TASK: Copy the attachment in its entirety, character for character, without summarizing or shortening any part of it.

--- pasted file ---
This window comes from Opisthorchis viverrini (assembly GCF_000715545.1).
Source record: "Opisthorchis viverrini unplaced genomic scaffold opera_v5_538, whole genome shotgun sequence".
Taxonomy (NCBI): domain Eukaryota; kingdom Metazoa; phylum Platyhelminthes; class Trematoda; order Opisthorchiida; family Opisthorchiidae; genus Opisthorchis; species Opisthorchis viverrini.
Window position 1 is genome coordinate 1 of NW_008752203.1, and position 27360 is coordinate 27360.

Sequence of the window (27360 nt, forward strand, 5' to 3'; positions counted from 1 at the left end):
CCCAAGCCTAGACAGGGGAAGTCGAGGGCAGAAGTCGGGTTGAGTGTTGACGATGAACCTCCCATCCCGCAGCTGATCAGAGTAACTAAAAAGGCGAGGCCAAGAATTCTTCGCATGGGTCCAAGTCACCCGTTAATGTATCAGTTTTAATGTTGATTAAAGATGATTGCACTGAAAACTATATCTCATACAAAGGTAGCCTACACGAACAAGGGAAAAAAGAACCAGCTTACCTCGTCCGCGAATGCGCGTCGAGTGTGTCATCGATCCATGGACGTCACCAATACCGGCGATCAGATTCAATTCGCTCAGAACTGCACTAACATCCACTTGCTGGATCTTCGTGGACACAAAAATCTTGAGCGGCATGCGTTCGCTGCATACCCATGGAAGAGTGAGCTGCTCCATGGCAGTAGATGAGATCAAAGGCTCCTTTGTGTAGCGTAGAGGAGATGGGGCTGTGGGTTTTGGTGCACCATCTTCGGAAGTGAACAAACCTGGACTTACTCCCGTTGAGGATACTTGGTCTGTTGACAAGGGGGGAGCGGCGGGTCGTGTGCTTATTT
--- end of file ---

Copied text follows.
This window comes from Opisthorchis viverrini (assembly GCF_000715545.1).
Source record: "Opisthorchis viverrini unplaced genomic scaffold opera_v5_538, whole genome shotgun sequence".
Taxonomy (NCBI): domain Eukaryota; kingdom Metazoa; phylum Platyhelminthes; class Trematoda; order Opisthorchiida; family Opisthorchiidae; genus Opisthorchis; species Opisthorchis viverrini.
Window position 1 is genome coordinate 1 of NW_008752203.1, and position 27360 is coordinate 27360.

Sequence of the window (27360 nt, forward strand, 5' to 3'; positions counted from 1 at the left end):
CCCAAGCCTAGACAGGGGAAGTCGAGGGCAGAAGTCGGGTTGAGTGTTGACGATGAACCTCCCATCCCGCAGCTGATCAGAGTAACTAAAAAGGCGAGGCCAAGAATTCTTCGCATGGGTCCAAGTCACCCGTTAATGTATCAGTTTTAATGTTGATTAAAGATGATTGCACTGAAAACTATATCTCATACAAAGGTAGCCTACACGAACAAGGGAAAAAAGAACCAGCTTACCTCGTCCGCGAATGCGCGTCGAGTGTGTCATCGATCCATGGACGTCACCAATACCGGCGATCAGATTCAATTCGCTCAGAACTGCACTAACATCCACTTGCTGGATCTTCGTGGACACAAAAATCTTGAGCGGCATGCGTTCGCTGCATACCCATGGAAGAGTGAGCTGCTCCATGGCAGTAGATGAGATCAAAGGCTCCTTTGTGTAGCGTAGAGGAGATGGGGCTGTGGGTTTTGGTGCACCATCTTCGGAAGTGAACAAACCTGGACTTACTCCCGTTGAGGATACTTGGTCTGTTGACAAGGGGGGAGCGGCGGGTCGTGTGCTTATTT